This week's big story is clearly the fallout from the Meta/Facebook earnings report. We'll get to that in a minute.

But first: a few thoughts on the ever-unfolding situation around alternative in-app payment methods, this time for dating apps in the Netherlands. There have been so many 'alternative payment methods' stories over the last year that you might be thinking 'wait, another one?'

If so, I don't blame you. The short version this time:

  1. The Dutch antitrust authority recently found Apple's rules to be anti-competitive and ordered changes.
  2. In response, Apple grudgingly announced some plans.
  3. But the Dutch authority clearly felt those plans weren't sufficient, and assessed a €5m fine.
  4. Apple followed up this week with scrupulously detailed guidance, which I certainly recommend reading (key points: a completely separate app just for the Netherlands, a required pre-payment warning modal, and a 27% commission rate with mandatory audit rights to Apple).

But the Byzantine twists of each new version of this story are much less interesting than the clear pattern that is starting to emerge: while these showdowns are always phrased around allowing alternative in-app payment methods, that's just a means to an end: the real objection is the 15-30% commission rate.

I think the unspoken assumption here has been that the commercial models behind the App Store and Play Store are the digital equivalent of a Prince Rupert's drop, and that forcing Apple and Google to budge even slightly on payment methods would cause the whole thing to shift.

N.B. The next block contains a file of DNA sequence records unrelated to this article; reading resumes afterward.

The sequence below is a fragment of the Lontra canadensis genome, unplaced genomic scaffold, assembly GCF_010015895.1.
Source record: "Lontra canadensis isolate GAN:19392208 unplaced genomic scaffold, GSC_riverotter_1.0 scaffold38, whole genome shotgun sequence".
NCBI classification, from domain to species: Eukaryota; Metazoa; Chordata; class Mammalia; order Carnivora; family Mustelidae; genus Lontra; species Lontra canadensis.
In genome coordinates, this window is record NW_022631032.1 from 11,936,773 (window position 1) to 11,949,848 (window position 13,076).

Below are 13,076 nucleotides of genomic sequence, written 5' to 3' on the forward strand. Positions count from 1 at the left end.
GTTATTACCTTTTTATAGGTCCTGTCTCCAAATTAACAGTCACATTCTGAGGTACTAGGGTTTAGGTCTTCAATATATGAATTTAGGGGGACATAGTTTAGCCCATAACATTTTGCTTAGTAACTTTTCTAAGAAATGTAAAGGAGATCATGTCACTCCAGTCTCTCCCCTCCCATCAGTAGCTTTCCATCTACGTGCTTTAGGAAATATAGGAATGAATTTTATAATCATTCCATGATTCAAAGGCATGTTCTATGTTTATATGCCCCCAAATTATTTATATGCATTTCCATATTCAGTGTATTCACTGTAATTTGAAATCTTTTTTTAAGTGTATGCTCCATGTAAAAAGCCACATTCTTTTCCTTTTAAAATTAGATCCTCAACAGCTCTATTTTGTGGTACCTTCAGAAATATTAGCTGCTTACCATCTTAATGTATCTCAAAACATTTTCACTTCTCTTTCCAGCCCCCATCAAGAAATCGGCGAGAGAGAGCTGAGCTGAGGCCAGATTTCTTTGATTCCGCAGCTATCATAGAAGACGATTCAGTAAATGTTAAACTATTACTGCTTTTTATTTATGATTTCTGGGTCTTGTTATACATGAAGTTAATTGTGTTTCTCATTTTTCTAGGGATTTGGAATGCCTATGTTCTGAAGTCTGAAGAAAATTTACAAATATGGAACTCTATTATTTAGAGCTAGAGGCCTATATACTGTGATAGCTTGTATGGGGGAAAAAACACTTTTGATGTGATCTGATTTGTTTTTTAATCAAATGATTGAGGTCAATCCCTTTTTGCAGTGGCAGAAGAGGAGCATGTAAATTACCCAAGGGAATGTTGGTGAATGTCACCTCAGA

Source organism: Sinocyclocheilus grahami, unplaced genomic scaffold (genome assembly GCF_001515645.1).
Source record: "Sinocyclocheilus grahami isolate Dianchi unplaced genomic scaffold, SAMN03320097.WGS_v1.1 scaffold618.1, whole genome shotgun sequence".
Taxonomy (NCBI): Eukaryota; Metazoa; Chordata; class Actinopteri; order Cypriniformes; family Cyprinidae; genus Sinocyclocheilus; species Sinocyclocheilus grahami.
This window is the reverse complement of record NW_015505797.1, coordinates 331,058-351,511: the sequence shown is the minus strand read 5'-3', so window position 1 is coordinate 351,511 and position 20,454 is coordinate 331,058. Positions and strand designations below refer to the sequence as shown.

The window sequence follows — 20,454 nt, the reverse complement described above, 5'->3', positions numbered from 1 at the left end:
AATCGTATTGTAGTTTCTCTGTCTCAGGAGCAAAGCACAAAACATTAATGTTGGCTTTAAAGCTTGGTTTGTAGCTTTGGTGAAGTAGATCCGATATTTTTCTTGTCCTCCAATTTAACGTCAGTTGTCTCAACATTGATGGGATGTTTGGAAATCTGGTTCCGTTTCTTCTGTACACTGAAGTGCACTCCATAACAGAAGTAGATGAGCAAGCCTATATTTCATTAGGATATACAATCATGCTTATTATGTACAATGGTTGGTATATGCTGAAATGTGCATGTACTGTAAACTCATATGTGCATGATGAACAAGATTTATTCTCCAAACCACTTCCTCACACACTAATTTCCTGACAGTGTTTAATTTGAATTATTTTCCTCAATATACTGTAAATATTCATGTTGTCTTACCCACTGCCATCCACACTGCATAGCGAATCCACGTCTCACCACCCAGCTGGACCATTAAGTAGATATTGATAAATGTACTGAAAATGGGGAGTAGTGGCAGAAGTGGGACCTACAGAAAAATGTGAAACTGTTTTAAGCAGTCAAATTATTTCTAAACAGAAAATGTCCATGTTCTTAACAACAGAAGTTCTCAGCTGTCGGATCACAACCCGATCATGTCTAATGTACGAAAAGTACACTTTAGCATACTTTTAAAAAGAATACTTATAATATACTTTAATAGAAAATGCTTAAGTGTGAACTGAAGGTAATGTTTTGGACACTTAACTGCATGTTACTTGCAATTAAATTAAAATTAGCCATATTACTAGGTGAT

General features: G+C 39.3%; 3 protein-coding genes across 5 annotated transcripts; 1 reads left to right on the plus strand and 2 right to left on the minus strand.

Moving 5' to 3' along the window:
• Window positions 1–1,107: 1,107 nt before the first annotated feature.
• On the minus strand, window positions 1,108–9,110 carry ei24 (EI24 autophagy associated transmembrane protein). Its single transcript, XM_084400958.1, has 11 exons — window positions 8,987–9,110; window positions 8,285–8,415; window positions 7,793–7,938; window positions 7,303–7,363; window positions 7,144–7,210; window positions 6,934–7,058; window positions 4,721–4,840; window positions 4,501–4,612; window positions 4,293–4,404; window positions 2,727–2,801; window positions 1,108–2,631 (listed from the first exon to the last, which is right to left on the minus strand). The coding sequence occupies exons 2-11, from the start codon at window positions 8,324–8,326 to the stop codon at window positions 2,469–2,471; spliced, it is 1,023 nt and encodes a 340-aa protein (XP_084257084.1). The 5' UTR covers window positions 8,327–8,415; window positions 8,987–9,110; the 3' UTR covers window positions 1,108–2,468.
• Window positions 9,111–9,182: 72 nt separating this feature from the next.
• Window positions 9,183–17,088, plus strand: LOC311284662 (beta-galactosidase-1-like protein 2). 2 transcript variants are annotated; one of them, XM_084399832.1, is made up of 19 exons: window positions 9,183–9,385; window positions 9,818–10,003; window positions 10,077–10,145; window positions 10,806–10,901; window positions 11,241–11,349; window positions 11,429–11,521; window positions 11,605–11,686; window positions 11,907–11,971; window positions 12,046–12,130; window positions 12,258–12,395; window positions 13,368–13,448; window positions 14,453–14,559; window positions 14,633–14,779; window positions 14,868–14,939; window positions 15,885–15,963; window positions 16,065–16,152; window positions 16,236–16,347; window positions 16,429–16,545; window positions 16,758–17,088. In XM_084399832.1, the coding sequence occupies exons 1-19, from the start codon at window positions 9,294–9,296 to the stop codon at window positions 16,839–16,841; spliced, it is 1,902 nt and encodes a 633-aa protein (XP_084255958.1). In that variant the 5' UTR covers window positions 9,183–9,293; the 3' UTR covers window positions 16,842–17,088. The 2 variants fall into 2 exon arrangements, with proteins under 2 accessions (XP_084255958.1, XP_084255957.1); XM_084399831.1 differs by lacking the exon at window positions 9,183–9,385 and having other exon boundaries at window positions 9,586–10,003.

In other words, most seemed to hope that if Apple and Google could be forced to allow alternative payment methods in even a small jurisdiction, they would either quickly give up, or decide to overhaul the entire system.

That's not what has happened, at all. In reality, the result so far has been much closer to scorched earth, trench warfare. In every case, Apple and Google are giving only the bare minimum in concessions necessary to comply with the literal letter of each new law, while making sure each change is a Pyrrhic victory for those who brought the complaint (for an example of what I mean, just see the scrupulously detailed guidance above)

One can't entirely blame them for this approach — no one enjoys it when their product roadmap is dictated by court order — but the unfortunate thing is that all this ultimately harms the broader mobile ecosystem. Yes, there are many issues with walled garden app stores. Discoverability, high commission rates, and mercurial review decisions are just a few examples.

But there are also major benefits (no one really wants a return to the days of Windows 98, when an antivirus scanner was the only thing standing between your computer and total anarchy), and avoiding heavy-handed regulation via a few thoughtful compromises would seem like a worthwhile trade.

Alex Bauer


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Despite the burst of buzz around AppTrackingTransparency this week, the consent rate has been almost boringly stable since last July.

(The calculation for this metric is authorized / (authorized + denied + restricted + not_determined) for apps that have implemented the ATT permissions modal)



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